What happens when you bring a bunch of bush lovers together on former grazing land and empower them to restore the bush and become a community?
Story Bron Willis Photos Annette Ruzicka
There’s a big granite rock at the summit of a small hill near Kate Lee’s central Victorian bush home that draws her, even when she hasn’t set out to go there. “There’s just something about granite country that gets me,” Kate says. “From that rock I have pretty much a 360-degree view of the surrounding country.”
Kate’s granite-dotted property is nestled in the foothills of Mt Korong, near the north-west Victorian goldfields town of Wedderburn. From the lookout she can see the mountain and – when she lets her eye wander far – the surrounding farming country where generations of families have grown cereal and wheat crops, and raised cattle and sheep.
But when Kate draws her eye closer to home, she sees something different, too: young, healthy native trees and land that breathes with an absence of fences. “Straight away, you get the impression that something different is going on here,” she says.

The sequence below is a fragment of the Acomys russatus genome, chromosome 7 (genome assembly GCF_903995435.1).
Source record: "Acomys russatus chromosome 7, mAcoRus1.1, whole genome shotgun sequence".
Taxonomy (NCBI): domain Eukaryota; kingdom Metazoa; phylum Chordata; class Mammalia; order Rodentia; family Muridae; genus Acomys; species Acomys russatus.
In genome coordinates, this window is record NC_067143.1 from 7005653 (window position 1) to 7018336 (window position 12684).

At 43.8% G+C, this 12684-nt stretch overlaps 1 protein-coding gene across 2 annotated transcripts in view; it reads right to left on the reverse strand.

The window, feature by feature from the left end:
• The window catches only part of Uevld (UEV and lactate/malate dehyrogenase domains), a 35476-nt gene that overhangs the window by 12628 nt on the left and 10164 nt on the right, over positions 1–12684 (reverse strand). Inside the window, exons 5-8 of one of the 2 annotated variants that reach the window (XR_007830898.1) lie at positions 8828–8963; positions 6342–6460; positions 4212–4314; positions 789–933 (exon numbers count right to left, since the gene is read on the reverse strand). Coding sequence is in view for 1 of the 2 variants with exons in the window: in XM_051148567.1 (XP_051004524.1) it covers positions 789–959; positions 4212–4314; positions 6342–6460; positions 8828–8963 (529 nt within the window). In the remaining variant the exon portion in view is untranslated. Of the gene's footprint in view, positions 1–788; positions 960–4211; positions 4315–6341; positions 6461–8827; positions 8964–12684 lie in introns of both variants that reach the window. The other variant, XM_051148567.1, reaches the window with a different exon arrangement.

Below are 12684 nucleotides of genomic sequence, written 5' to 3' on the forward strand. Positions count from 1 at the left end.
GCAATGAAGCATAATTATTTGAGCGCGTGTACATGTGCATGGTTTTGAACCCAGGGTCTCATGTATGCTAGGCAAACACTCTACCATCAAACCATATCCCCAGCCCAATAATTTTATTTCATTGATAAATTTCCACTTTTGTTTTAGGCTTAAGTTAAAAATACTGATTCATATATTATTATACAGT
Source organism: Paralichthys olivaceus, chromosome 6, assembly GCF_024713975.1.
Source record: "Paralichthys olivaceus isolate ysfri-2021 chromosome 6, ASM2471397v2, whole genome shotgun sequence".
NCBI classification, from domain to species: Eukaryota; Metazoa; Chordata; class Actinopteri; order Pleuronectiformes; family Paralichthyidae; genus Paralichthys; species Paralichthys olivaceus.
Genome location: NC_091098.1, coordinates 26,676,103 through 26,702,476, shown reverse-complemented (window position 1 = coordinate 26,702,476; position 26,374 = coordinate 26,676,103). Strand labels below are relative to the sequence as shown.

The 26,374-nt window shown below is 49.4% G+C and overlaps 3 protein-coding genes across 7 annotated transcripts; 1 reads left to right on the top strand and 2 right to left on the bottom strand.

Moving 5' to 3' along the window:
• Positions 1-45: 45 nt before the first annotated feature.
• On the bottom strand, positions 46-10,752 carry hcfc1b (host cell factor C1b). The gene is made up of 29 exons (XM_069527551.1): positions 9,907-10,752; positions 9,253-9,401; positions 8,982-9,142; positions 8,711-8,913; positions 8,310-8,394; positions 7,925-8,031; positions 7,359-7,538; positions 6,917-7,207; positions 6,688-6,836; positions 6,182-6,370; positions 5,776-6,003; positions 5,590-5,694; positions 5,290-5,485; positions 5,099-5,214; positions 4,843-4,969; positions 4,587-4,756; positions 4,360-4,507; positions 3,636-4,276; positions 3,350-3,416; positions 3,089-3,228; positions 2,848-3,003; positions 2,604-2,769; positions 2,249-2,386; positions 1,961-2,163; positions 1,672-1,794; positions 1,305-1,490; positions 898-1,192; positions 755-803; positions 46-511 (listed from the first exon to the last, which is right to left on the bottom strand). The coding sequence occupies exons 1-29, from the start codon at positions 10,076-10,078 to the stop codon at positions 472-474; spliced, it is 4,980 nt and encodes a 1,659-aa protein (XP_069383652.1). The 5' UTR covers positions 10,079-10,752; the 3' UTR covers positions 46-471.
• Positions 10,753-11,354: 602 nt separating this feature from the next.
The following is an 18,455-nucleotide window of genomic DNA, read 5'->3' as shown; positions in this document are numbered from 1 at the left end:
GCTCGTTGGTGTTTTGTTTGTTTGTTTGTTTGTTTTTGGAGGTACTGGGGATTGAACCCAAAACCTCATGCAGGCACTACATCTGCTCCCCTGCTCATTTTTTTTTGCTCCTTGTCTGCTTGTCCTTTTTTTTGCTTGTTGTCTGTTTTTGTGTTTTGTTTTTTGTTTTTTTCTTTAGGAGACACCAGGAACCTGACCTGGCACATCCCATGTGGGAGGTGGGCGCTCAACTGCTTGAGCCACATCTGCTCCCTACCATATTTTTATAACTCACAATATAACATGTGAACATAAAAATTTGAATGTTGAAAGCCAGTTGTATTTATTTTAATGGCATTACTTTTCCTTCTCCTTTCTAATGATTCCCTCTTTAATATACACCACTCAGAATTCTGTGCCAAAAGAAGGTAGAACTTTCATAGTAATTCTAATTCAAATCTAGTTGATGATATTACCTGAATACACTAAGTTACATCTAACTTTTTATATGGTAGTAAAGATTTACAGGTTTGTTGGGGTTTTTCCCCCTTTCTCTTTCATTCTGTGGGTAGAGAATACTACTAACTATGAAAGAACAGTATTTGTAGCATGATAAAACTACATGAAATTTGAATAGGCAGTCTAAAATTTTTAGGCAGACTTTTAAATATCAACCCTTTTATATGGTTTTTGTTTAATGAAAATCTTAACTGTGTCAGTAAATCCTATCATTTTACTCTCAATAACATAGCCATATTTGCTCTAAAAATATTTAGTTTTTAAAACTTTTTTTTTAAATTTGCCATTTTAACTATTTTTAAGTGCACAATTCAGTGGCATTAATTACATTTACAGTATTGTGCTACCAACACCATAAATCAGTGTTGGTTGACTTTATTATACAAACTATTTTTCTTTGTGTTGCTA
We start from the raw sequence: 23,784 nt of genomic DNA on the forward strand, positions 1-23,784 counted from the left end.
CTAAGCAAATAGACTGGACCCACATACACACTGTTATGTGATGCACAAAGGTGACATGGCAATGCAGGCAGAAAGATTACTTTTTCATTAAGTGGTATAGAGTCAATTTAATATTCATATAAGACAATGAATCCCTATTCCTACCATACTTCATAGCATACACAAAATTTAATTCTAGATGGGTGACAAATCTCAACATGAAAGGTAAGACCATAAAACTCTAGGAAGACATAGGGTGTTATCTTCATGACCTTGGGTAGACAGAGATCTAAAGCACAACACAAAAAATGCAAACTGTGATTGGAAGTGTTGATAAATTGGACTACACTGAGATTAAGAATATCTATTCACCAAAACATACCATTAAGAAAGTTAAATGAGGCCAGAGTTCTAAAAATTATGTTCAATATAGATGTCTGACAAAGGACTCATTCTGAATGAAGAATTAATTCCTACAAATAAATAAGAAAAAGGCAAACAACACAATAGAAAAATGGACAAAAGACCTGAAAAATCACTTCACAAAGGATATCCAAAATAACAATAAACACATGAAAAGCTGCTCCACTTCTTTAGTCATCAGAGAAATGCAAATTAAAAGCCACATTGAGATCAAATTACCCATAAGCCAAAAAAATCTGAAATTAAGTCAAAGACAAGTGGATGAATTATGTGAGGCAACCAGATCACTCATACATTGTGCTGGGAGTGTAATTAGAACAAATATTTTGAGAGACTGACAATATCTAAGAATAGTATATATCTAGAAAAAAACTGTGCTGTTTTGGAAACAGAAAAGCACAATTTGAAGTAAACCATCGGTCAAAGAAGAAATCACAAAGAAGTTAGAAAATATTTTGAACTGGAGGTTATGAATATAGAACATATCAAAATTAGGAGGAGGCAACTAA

And she’s right. Something different is going on here. It’s not just the hundreds of thousands of young plants sending their roots deep into the ground, which is also recovering with the help of understorey plants. It’s not just the robust greenhood orchid, found here in 2010 after being presumed extinct for over 70 years. Nor is it just the birdsong, which is returning here after years of grazing. It’s all of these things, but more than that, a community of bush lovers has sprouted here.
Kate is one of nine landholders on the 10,000-hectare Korong Ridge Conservation Estate, a parcel of land purchased 10 years ago by private conservationist Paul Dettman.
This story excerpt is from Issue #125
Outback Magazine: June/July 2019